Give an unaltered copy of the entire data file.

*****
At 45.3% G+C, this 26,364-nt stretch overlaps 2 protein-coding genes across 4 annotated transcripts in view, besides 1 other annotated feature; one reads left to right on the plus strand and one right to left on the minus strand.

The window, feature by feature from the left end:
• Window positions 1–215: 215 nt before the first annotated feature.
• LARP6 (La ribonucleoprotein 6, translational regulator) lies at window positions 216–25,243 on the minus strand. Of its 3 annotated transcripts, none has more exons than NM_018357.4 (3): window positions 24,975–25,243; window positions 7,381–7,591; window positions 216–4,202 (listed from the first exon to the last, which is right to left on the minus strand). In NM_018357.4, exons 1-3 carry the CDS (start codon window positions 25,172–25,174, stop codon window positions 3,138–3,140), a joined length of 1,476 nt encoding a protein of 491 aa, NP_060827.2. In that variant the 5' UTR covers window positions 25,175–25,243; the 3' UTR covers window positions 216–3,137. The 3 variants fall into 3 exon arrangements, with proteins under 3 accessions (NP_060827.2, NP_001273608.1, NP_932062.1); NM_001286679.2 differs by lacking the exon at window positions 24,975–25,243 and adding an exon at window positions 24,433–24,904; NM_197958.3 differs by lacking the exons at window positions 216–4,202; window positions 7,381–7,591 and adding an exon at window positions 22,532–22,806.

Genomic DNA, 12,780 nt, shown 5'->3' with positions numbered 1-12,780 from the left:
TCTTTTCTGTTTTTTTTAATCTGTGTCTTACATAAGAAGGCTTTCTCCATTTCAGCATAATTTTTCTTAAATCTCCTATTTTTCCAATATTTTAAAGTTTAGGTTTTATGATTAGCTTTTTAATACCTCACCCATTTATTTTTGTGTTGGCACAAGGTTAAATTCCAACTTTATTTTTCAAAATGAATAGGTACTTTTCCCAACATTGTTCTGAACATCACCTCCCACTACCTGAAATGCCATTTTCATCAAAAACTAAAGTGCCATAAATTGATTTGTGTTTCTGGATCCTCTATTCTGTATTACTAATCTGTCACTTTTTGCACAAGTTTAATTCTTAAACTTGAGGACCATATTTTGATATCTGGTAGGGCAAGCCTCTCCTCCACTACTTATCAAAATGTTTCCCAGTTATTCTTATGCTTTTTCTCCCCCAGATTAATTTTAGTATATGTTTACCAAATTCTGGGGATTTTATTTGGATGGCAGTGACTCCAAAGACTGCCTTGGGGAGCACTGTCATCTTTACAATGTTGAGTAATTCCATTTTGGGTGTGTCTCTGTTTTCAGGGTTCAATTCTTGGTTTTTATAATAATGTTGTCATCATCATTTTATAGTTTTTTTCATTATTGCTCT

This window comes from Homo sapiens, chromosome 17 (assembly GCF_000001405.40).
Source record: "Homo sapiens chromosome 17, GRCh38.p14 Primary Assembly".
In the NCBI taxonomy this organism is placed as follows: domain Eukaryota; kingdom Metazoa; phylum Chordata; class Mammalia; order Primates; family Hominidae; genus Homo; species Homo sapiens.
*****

At 45.3% G+C, this 26,364-nt stretch overlaps 2 protein-coding genes across 4 annotated transcripts in view, besides 1 other annotated feature; one reads left to right on the plus strand and one right to left on the minus strand.

The window, feature by feature from the left end:
• Window positions 1–215: 215 nt before the first annotated feature.
• LARP6 (La ribonucleoprotein 6, translational regulator) lies at window positions 216–25,243 on the minus strand. Of its 3 annotated transcripts, none has more exons than NM_018357.4 (3): window positions 24,975–25,243; window positions 7,381–7,591; window positions 216–4,202 (listed from the first exon to the last, which is right to left on the minus strand). In NM_018357.4, exons 1-3 carry the CDS (start codon window positions 25,172–25,174, stop codon window positions 3,138–3,140), a joined length of 1,476 nt encoding a protein of 491 aa, NP_060827.2. In that variant the 5' UTR covers window positions 25,175–25,243; the 3' UTR covers window positions 216–3,137. The 3 variants fall into 3 exon arrangements, with proteins under 3 accessions (NP_060827.2, NP_001273608.1, NP_932062.1); NM_001286679.2 differs by lacking the exon at window positions 24,975–25,243 and adding an exon at window positions 24,433–24,904; NM_197958.3 differs by lacking the exons at window positions 216–4,202; window positions 7,381–7,591 and adding an exon at window positions 22,532–22,806.

Genomic DNA, 12,780 nt, shown 5'->3' with positions numbered 1-12,780 from the left:
TCTTTTCTGTTTTTTTTAATCTGTGTCTTACATAAGAAGGCTTTCTCCATTTCAGCATAATTTTTCTTAAATCTCCTATTTTTCCAATATTTTAAAGTTTAGGTTTTATGATTAGCTTTTTAATACCTCACCCATTTATTTTTGTGTTGGCACAAGGTTAAATTCCAACTTTATTTTTCAAAATGAATAGGTACTTTTCCCAACATTGTTCTGAACATCACCTCCCACTACCTGAAATGCCATTTTCATCAAAAACTAAAGTGCCATAAATTGATTTGTGTTTCTGGATCCTCTATTCTGTATTACTAATCTGTCACTTTTTGCACAAGTTTAATTCTTAAACTTGAGGACCATATTTTGATATCTGGTAGGGCAAGCCTCTCCTCCACTACTTATCAAAATGTTTCCCAGTTATTCTTATGCTTTTTCTCCCCCAGATTAATTTTAGTATATGTTTACCAAATTCTGGGGATTTTATTTGGATGGCAGTGACTCCAAAGACTGCCTTGGGGAGCACTGTCATCTTTACAATGTTGAGTAATTCCATTTTGGGTGTGTCTCTGTTTTCAGGGTTCAATTCTTGGTTTTTATAATAATGTTGTCATCATCATTTTATAGTTTTTTTCATTATTGCTCT

This window comes from Homo sapiens, chromosome 17 (assembly GCF_000001405.40).
Source record: "Homo sapiens chromosome 17, GRCh38.p14 Primary Assembly".
In the NCBI taxonomy this organism is placed as follows: domain Eukaryota; kingdom Metazoa; phylum Chordata; class Mammalia; order Primates; family Hominidae; genus Homo; species Homo sapiens.